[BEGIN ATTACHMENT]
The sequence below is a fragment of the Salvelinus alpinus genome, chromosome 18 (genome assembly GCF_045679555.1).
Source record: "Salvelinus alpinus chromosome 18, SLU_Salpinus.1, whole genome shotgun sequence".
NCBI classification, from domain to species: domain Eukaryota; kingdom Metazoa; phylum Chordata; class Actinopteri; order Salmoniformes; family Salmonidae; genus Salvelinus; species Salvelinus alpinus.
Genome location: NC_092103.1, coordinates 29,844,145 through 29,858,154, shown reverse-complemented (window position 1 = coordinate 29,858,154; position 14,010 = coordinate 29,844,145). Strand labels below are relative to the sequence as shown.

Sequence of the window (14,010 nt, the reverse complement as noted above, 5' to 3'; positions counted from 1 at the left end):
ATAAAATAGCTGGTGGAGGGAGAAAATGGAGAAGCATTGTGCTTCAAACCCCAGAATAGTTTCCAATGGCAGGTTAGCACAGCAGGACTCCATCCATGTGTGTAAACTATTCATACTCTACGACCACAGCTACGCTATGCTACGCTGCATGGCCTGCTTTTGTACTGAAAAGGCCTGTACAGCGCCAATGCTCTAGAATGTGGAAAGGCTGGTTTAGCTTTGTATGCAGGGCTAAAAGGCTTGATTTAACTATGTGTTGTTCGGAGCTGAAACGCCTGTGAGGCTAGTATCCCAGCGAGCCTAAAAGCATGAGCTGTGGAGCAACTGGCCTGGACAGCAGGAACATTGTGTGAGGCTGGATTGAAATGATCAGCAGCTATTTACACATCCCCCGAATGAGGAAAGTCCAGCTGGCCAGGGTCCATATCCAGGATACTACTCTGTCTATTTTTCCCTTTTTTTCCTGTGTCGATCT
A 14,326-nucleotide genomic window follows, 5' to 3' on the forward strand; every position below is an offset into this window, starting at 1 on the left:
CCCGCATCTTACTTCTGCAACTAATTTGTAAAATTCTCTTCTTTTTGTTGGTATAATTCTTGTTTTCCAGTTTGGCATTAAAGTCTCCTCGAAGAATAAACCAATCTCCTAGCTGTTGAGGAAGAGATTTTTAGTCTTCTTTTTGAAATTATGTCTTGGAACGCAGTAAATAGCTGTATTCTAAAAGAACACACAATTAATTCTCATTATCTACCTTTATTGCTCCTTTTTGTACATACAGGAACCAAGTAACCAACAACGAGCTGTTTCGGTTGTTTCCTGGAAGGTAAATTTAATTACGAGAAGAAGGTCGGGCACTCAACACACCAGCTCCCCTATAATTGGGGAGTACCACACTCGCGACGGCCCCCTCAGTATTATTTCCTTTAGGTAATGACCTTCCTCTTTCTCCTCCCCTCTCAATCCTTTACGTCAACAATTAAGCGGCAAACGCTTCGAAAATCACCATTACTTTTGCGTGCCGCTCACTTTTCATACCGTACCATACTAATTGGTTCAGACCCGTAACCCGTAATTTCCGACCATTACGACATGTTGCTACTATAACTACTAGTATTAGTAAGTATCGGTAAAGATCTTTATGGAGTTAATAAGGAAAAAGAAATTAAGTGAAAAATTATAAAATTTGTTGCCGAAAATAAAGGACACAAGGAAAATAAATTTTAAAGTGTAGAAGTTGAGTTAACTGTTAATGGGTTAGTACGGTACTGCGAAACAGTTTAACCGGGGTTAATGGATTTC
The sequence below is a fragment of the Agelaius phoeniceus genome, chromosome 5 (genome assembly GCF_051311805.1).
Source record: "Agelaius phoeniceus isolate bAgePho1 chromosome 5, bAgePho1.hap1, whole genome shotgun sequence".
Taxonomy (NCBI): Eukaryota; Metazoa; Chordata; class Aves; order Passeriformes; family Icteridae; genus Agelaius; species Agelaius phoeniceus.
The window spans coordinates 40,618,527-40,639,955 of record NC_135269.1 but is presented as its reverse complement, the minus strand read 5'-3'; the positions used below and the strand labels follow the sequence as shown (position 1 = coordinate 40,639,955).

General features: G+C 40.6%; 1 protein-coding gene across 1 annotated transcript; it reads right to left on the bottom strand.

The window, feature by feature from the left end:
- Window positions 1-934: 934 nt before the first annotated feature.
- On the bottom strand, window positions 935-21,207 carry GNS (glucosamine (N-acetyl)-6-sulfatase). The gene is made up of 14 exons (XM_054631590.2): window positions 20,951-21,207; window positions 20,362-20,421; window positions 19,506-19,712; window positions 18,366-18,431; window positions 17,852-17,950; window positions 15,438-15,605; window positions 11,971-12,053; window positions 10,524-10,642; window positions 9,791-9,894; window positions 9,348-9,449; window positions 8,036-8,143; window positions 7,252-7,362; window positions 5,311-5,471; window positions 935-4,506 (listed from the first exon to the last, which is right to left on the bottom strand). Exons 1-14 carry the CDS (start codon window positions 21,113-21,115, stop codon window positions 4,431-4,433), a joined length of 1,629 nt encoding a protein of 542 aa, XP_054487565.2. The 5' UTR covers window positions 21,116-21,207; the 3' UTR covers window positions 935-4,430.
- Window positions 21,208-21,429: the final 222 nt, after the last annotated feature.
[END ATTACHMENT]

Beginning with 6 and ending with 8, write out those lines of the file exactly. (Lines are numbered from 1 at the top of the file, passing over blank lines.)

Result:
ATAAAATAGCTGGTGGAGGGAGAAAATGGAGAAGCATTGTGCTTCAAACCCCAGAATAGTTTCCAATGGCAGGTTAGCACAGCAGGACTCCATCCATGTGTGTAAACTATTCATACTCTACGACCACAGCTACGCTATGCTACGCTGCATGGCCTGCTTTTGTACTGAAAAGGCCTGTACAGCGCCAATGCTCTAGAATGTGGAAAGGCTGGTTTAGCTTTGTATGCAGGGCTAAAAGGCTTGATTTAACTATGTGTTGTTCGGAGCTGAAACGCCTGTGAGGCTAGTATCCCAGCGAGCCTAAAAGCATGAGCTGTGGAGCAACTGGCCTGGACAGCAGGAACATTGTGTGAGGCTGGATTGAAATGATCAGCAGCTATTTACACATCCCCCGAATGAGGAAAGTCCAGCTGGCCAGGGTCCATATCCAGGATACTACTCTGTCTATTTTTCCCTTTTTTTCCTGTGTCGATCT
A 14,326-nucleotide genomic window follows, 5' to 3' on the forward strand; every position below is an offset into this window, starting at 1 on the left:
CCCGCATCTTACTTCTGCAACTAATTTGTAAAATTCTCTTCTTTTTGTTGGTATAATTCTTGTTTTCCAGTTTGGCATTAAAGTCTCCTCGAAGAATAAACCAATCTCCTAGCTGTTGAGGAAGAGATTTTTAGTCTTCTTTTTGAAATTATGTCTTGGAACGCAGTAAATAGCTGTATTCTAAAAGAACACACAATTAATTCTCATTATCTACCTTTATTGCTCCTTTTTGTACATACAGGAACCAAGTAACCAACAACGAGCTGTTTCGGTTGTTTCCTGGAAGGTAAATTTAATTACGAGAAGAAGGTCGGGCACTCAACACACCAGCTCCCCTATAATTGGGGAGTACCACACTCGCGACGGCCCCCTCAGTATTATTTCCTTTAGGTAATGACCTTCCTCTTTCTCCTCCCCTCTCAATCCTTTACGTCAACAATTAAGCGGCAAACGCTTCGAAAATCACCATTACTTTTGCGTGCCGCTCACTTTTCATACCGTACCATACTAATTGGTTCAGACCCGTAACCCGTAATTTCCGACCATTACGACATGTTGCTACTATAACTACTAGTATTAGTAAGTATCGGTAAAGATCTTTATGGAGTTAATAAGGAAAAAGAAATTAAGTGAAAAATTATAAAATTTGTTGCCGAAAATAAAGGACACAAGGAAAATAAATTTTAAAGTGTAGAAGTTGAGTTAACTGTTAATGGGTTAGTACGGTACTGCGAAACAGTTTAACCGGGGTTAATGGATTTC